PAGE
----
“You can make more friends in two months by becoming really interested in other people than you can in two years by trying to get other people interested in you.” – Dale Carnegie.
Social skills are the key to getting along with others. To influencing them and to learning from them. This dialogue is essential for our personal development and well-being.
Yet many of us with highly developed social skills have blind spots in how we use them. These blind spots make it hard for us to relate well to some people. We tend to use less signals of paying attention than we need to do. We nod or laugh less than we should. We also show lack of interest with our facial expressions. And we tend to take over a conversation and to dominate it. Or to interrupt or to look away from the person who is speaking.
We have lots of words to describe this lack of social skill. We call it “turning a blind eye”. “Giving someone the cold shoulder”. “Looking right through people”. We use these to explain away our habit of not using our social skills with people we see as being lower on the social ladder than we are.
Many of the blind spots in our social skills are non-verbal
Yes many of the blind spots mentioned above are non-verbal: 1.Not using signals to show that we are paying attention. 2. Not showing we are listening. 3. Not nodding to show we are listening. 4. Not showing we are interested with a facial expression. 4. Show lack of interest by looking away from a person who is speaking.
It is not that we lack the skill to do this things. We do them all the time with our equals. But we choose not to do them with people who are lower on the social scale than we are. In the mistaken belief that it is the way for people of our status to behave. Real leaders know better.
Why do we fail to use our social skills in these situations?
The problem is that we can do these things without knowing it. And we create a social distance between ourselves and others. That we do not intend to. One that goes beyond our interaction with them. And limits our ability to get on with them. And to understand them. Both in the short and longer term.
The surprising thing is that people who are skilled in many areas have these blind spots. Research shows that we use them to deal with people we consider to be less important than we are. We do this by paying less attention to them than we do to our peers. We choose to ignore them. To show a lack of interest in them. To interrupt them or to look away when the speak to us.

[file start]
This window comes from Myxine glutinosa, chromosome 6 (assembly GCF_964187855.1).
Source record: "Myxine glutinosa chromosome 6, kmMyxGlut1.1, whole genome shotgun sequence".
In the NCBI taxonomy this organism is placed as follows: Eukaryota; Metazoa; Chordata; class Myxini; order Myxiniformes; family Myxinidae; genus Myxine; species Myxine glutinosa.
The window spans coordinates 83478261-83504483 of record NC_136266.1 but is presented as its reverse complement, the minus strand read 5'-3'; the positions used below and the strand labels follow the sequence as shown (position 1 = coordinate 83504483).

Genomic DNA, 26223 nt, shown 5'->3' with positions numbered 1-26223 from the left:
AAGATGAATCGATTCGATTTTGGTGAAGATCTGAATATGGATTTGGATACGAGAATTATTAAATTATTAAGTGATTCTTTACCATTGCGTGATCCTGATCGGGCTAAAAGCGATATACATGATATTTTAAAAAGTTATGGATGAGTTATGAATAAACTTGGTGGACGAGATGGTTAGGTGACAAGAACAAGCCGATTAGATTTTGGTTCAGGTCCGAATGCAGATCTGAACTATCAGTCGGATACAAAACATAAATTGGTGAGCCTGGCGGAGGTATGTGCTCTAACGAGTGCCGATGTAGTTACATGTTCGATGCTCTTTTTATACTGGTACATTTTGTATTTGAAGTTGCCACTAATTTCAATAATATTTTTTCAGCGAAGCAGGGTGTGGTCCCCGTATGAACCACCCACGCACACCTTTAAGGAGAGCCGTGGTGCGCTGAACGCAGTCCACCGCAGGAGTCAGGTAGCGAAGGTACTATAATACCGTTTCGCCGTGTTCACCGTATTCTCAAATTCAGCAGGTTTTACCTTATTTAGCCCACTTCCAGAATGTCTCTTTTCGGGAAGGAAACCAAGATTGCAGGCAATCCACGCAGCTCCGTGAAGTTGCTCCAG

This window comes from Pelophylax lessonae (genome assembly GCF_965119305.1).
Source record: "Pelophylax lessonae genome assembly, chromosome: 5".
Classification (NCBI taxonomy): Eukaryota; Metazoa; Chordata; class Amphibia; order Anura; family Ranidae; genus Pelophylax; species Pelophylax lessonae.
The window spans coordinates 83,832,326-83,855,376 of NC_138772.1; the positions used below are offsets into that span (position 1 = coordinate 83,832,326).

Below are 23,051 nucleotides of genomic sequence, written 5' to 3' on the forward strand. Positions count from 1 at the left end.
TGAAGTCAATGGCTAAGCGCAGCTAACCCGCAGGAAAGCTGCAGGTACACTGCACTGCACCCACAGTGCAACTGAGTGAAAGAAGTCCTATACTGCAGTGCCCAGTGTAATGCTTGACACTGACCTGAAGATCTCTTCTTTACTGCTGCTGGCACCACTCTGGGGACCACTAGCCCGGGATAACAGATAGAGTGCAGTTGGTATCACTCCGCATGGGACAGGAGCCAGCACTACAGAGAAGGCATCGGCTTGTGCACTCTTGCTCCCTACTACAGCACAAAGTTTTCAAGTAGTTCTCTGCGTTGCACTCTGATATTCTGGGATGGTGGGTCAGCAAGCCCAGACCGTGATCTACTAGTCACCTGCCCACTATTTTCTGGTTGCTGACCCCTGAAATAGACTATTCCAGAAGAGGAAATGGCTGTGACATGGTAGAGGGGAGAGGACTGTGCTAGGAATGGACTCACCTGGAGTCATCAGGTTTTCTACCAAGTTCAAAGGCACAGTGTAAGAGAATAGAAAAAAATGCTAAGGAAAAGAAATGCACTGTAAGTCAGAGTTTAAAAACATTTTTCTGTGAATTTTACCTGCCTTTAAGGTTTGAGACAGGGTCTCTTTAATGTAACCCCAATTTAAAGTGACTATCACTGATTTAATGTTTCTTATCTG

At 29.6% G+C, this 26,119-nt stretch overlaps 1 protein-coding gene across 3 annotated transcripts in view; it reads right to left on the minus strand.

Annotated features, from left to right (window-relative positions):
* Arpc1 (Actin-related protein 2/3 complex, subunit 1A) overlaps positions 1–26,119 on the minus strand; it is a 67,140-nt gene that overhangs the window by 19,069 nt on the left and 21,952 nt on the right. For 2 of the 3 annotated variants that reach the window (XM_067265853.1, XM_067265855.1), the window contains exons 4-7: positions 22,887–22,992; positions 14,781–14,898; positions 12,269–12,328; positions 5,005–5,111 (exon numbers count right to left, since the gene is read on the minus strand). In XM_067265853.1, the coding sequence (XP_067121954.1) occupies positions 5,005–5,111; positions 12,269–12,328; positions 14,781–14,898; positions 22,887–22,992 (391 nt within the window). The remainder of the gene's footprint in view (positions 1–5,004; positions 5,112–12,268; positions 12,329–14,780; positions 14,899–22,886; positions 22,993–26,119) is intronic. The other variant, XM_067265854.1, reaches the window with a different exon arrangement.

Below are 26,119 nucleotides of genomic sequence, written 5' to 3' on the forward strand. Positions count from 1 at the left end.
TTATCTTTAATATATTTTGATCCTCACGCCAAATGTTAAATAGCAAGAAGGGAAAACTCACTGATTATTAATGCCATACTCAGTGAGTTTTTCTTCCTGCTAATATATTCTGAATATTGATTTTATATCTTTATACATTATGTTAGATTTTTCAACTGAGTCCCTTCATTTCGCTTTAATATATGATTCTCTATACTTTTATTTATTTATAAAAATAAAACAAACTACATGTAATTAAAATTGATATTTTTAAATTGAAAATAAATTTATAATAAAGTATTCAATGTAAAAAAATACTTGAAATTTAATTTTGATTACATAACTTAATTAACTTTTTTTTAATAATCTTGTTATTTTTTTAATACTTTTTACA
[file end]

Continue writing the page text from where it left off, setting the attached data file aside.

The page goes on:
It is a kind of knee jerk reaction. A thing we do naturally without thinking of it. It is a in-build way of asserting ourselves. Of showing others that we know our place in the pecking order. When you think about it you will realise that is not a very good way to do so. Because it creates a gap between you and other people who have a lot to offer. So the next time you are with people who are not your equal. See it as an opportunity to chat with them as you would with your equals. They will respect you all the more for it.
We thrive when we use our social skills
When we choose not to use our social skill we can fail to feel for the needs of other people. As a result we fail to understand them. To learn what their views are. And to share our views with them. We fail to listen to them. To learn what they think. How they see the issues that are important to us. And to learn how we can frame what we have to say to win them over to our way of thinking.
It can also lead to us to dismiss awkward people and cause us to dismiss awkward truths about them. Of course this makes life easier for us. But we miss out on coming to terms with issues that may be awkward but important for us to know about. And to deal with.
How your social skills give you an advantage
Social skills are the key to good leadership. When we tune in to the needs and feelings of other people both of us experience empathy. We have a better understanding of each other. More concern for each other’s views and it can influence us to help each other when the situation is understood by both parties.
Our social skills help us to relate to difficult people. People who have different values than we do. People with a different point of view. This helps us to understand issues we are not aware of. And it helps us to learn how we might influence them.
The more personal contact you make the better you get at it. And the better you get at dealing with bias. It makes you more open-minded. And you are better able to influence people who have different views than you do. When you improve your social skills you enjoy interacting with other people. Social occasions give you the chance to mix with others. And to exchange different views in a friendly way.
How to overcome your social skill blind spots
The first step is learn to know them in yourself. What you do and what you do not do. When you do them and when you do not do them. Who you do them with and who you do not do them with.
Then you need to see it in yourself. To learn to spot when it happens to you. To see when you are able to change your behaviour and when you are not able to do so. With practice you will begin to hit the sweet spot of getting it right. The more often you get it right. The more likely you are to hit the sweet spot of getting it right most if not all of the time.